With the recent popularity of HBO’s new series A Game of Thrones, based on Martin’s books, it came as a surprise to me that Martin’s first book was written 15 years ago. Although the book received numerous awards in the years after its release, it wasn’t until July of this year that it reached #1 on the New York Times Best Seller list. Of course, I never heard of the book until my friend started geeking out about it in the Spring. And since I’m cheap and prefer to Netflix HBO/Showtime series, rather than pay for the channels, I knew I’d have to read the books in order to understand what the hell she was talking about. Bandwagon jumped.
So what is it that makes A Game of Thrones so compelling? Well, I don’t know if there’s a magic formula that must involve midgets, swords, incestual twins, supernatural zombie like creatures, and barbarianism, but I guess they sound good to a Hollywood exec. And the public agrees. Granted, I haven’t seen the series yet, so I’m going off of what’s in the book, but I hear the two are pretty closely married. And I must admit, I enjoyed the first book and my husband literally spends all weekend reading the series (called A Song of Fire and Ice) which is pretty amazing.
I guess I should enlighten you on the plot. Basically, it’s some kind of midevil time period where people live in castles and basically anyone can be King. You just have to kill whoever the current one is. Each chapter is titled with a person’s name. So you get the story through that person’s perspective. This means there are a lot of people with their own plot lines that intersect with everyone else’s. It’s an interesting dynamic.
The main family is the Stark family. Ned, the father, has gone south to serve as the King’s advisor. The King’s wife is one of those evil bitches you just love to read about. And her family is that power-hungry, conniving, new money kind of people that make for great reality show stars. But my favorite plot line has to be Daenerys’. Daenerys’ family used to be the ruling family until they weren’t. So she went into exile to a land where everyone is basically a barbarian. Like, if you don’t have at least 10 people die at your wedding, then it wasn’t a cool wedding kind of barbarian. Anyway, her story is really interesting, as she evolves from a meek young girl to a strong woman (you can actually read just Daenerys’ story in the novella Blood of the Dragon).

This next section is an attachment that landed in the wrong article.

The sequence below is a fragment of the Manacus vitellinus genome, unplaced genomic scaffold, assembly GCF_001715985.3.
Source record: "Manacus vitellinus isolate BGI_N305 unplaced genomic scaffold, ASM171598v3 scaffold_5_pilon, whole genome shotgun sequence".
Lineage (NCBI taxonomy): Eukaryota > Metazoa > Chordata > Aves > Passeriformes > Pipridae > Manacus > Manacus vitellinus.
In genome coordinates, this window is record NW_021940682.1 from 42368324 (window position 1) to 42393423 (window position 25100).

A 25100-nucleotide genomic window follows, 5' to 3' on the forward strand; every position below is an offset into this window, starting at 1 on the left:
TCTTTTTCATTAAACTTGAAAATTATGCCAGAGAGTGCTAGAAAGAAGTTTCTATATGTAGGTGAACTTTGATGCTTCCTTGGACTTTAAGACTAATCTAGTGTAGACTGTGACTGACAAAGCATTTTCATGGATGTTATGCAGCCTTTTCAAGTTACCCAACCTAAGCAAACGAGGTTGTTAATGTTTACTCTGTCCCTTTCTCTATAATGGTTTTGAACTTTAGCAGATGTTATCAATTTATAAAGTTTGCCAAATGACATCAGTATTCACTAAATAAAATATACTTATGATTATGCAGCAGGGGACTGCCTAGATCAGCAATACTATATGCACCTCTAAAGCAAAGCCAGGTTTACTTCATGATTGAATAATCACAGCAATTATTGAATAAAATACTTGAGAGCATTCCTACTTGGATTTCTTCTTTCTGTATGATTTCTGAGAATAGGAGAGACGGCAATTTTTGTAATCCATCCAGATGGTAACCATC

Oh, and another thing, since this is midevil times or whatever, girls get married and have kids at 12, 13. It’s weird at first to get used to but then you start thinking like everyone in the book, “wait, she’s 20?! She’ll never have a family! What will she DO with her life now that she’s ANCIENT?!” Yeah, it gets like that.
I mentioned supernatural earlier. It’s not a HUGE part of the book, but there are some bits and hints of more to come. Don’t pick it up expecting unicorns and leprechauns though. But even without a blatant zombie plot, which seems to be the easy way to get a book sold, A Game of Thrones had some moments where I literally gasped. “Did he really just write that?” I’d think. Yes he did, and it was awesome. Really, kid characters shouldn’t be immune to the atrocities of the day. And Martin acknowledges this. But you’ll have to read the book to know what I’m talking about.
So a recommend from me. If you’re into Lord of the Rings fantasy type books or epic novels, or just a good story, I’d pick it up.
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